As engagements continue with the International Monetary Fund (IMF), economist and Center for Social Justice (CSJ) fellow Dr. Theresa Mannah-Blankson has called on managers of the economy to urgently organize a conference with the three main categories of creditors – multilateral, bilateral and commercial (private) – to make proposals for the restructuring of the nation’s debts.
While acknowledging that it “won’t be easy”, she felt that an open conversation about the scale of the problem, coupled with a mix of proposals regarding changing the duration of existing debt and adjustments to coupons and interest rate, will allow the government some budgetary leeway in the short term.
“Our creditors are not just going to accept everything we say; they will obviously look at the situation presented to them to make a decision,” warned Dr Mannah-Blankson when speaking remotely on the topic “Ghana’s Debt Restructuring and Options for a Sustainable Economic Recovery”. at a public forum organized by the Economic Governance Platform (EGP) and Advocates for Christ.
Dr Mannah-Blankson said about US$500 million was to be repaid in international capital markets over the next six months. More worryingly, some US$7 billion is owed domestically over the next 18 months – including US$2 billion held by foreign investors – and will further aggravate the local currency’s difficult situation.
The economist added that without significant restructuring of the economy in addition to strict enforcement of watertight legislation, the country will be back to the institution of Bretton Woods most likely in a cycle of about four years.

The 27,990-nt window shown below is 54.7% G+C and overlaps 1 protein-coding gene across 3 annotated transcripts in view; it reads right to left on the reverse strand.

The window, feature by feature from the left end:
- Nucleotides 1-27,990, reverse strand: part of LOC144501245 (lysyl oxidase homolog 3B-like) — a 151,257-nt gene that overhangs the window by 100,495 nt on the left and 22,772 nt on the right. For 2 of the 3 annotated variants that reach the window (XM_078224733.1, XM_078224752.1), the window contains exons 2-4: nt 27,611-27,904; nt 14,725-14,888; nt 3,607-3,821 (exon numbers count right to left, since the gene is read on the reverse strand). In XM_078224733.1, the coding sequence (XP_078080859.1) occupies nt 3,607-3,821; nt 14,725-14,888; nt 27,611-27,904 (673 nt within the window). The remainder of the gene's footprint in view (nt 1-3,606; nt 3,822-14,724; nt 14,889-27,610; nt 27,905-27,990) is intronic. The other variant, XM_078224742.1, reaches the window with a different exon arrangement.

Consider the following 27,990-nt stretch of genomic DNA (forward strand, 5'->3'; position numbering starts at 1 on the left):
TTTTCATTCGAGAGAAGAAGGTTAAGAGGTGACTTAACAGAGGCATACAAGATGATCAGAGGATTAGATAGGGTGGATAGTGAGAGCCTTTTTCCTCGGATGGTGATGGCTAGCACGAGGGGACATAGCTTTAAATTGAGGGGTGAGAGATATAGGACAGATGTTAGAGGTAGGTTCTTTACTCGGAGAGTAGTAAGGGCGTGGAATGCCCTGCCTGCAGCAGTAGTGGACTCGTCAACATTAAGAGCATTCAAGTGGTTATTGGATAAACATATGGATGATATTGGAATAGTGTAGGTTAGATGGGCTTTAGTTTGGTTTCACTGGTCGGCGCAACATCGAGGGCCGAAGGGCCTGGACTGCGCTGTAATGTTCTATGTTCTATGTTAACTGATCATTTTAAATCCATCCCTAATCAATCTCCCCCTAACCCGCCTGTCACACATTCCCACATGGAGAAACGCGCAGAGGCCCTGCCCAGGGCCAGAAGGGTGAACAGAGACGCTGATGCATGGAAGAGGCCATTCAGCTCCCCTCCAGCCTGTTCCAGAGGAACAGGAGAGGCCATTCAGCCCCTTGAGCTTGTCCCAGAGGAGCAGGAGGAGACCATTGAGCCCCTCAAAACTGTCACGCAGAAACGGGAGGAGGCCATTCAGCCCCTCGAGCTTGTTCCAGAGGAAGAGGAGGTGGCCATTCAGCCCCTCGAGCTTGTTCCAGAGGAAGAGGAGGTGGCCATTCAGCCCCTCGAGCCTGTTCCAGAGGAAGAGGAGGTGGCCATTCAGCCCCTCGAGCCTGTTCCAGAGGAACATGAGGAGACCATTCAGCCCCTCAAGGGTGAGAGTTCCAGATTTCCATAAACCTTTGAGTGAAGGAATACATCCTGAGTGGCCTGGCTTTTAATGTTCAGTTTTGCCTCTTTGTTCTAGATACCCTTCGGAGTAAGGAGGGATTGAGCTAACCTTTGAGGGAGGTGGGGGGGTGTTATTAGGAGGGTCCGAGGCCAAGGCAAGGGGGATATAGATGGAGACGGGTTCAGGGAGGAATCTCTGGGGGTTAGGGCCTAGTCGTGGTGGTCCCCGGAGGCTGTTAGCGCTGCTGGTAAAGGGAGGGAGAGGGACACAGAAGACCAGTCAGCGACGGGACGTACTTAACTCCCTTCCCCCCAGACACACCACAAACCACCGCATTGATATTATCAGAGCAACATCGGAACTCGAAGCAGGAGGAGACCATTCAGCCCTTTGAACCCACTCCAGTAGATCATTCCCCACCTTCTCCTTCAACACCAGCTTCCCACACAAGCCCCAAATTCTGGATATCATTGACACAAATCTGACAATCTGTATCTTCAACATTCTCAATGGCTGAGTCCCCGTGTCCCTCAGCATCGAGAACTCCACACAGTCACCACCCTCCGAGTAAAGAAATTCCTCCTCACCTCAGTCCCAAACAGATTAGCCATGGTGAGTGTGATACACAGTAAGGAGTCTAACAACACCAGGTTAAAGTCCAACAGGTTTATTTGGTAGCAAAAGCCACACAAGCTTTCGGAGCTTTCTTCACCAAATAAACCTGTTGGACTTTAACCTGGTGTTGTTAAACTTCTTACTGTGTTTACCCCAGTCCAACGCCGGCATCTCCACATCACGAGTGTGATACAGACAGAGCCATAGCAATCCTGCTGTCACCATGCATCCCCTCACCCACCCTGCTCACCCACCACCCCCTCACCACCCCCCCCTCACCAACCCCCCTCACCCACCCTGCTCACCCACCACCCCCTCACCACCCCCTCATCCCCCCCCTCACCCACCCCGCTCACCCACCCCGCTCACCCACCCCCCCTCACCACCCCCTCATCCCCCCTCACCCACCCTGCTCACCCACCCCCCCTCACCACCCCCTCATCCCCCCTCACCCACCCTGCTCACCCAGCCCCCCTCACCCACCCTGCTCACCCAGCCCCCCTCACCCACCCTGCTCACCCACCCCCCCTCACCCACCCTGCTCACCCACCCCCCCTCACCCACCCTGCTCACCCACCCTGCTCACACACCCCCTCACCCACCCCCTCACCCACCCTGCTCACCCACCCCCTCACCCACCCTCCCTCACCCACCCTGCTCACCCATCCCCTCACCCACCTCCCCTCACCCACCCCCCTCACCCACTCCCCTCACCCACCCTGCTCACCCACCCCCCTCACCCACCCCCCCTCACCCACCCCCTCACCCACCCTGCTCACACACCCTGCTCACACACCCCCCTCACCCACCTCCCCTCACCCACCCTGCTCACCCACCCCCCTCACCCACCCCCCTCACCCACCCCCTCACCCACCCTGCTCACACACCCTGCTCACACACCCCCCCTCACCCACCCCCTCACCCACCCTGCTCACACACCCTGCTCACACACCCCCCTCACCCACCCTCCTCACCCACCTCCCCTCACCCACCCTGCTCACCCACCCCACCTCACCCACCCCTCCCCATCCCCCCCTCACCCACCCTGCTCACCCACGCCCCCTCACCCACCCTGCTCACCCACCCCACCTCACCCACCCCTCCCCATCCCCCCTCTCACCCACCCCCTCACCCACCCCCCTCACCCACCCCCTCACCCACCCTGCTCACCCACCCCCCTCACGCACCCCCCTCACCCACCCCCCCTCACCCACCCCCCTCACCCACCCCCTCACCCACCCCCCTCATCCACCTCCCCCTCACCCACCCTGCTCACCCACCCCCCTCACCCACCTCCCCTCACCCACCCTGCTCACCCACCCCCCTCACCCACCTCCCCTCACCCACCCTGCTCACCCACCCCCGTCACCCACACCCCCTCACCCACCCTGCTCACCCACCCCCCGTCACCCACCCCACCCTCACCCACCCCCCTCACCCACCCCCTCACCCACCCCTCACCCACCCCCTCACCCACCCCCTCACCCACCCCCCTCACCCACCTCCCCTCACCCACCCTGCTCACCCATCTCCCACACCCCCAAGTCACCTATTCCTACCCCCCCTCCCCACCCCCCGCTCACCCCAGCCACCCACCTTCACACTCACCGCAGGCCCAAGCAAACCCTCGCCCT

To avoid this outcome, she proposed institutional reforms, including a legally backed limit on the level of borrowing, particularly in terms of revenue generated and gross domestic product (GDP).
Other measures proposed by the CSJ Fellow include a commitment to the streamlined convergence criteria for a single, common currency in the sub-region; and the exact implementation of the law on fiscal responsibility, with a medium-term objective of 3% to limit losses through tax exemptions.
Offering diverging views, Economist and Associate Professor of Economics at the Institute for Statistical, Social and Economic Research (ISSER), Professor Godfred Charles Ackah, argued that Ghana’s debt level does not is not unusually high compared to historical levels across the world.
He suggested that a self-imposed austerity policy, which has limited the central bank’s ability to finance government spending, has led to disproportionate external borrowing… which is costly.
Citing IMF sovereign debt data from the 1880s, the economist suggested that the comparatively higher debt-to-GDP ratio of more developed economies – around 50% compared to 20% in developing countries – was directly responsible for their growth.
Currently, Japan leads in this measure with about 250%, followed by Italy (154.8%), the United States (133.4%), Spain (120.2%), France (115.8%), Canada (109.9%) and Great Britain (108.5%). ).
According to Professor Ackah, the success of these otherwise heavily indebted countries can be attributed to their central banks holding much of their debt.
“The problem is that in Ghana, external bodies like the IMF say the central bank should have no funding from the government. What is this for? The central bank that prints its own currency should not support the government? We also passed a Fiscal Responsibility Act which pushed the government into the international market to make things right,” he explained.